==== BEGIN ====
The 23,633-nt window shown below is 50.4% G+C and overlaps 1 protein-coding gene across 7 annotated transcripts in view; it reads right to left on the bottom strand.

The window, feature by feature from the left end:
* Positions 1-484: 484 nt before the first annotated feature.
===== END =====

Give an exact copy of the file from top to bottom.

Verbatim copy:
The 23,633-nt window shown below is 50.4% G+C and overlaps 1 protein-coding gene across 7 annotated transcripts in view; it reads right to left on the bottom strand.

The window, feature by feature from the left end:
* Positions 1-484: 484 nt before the first annotated feature.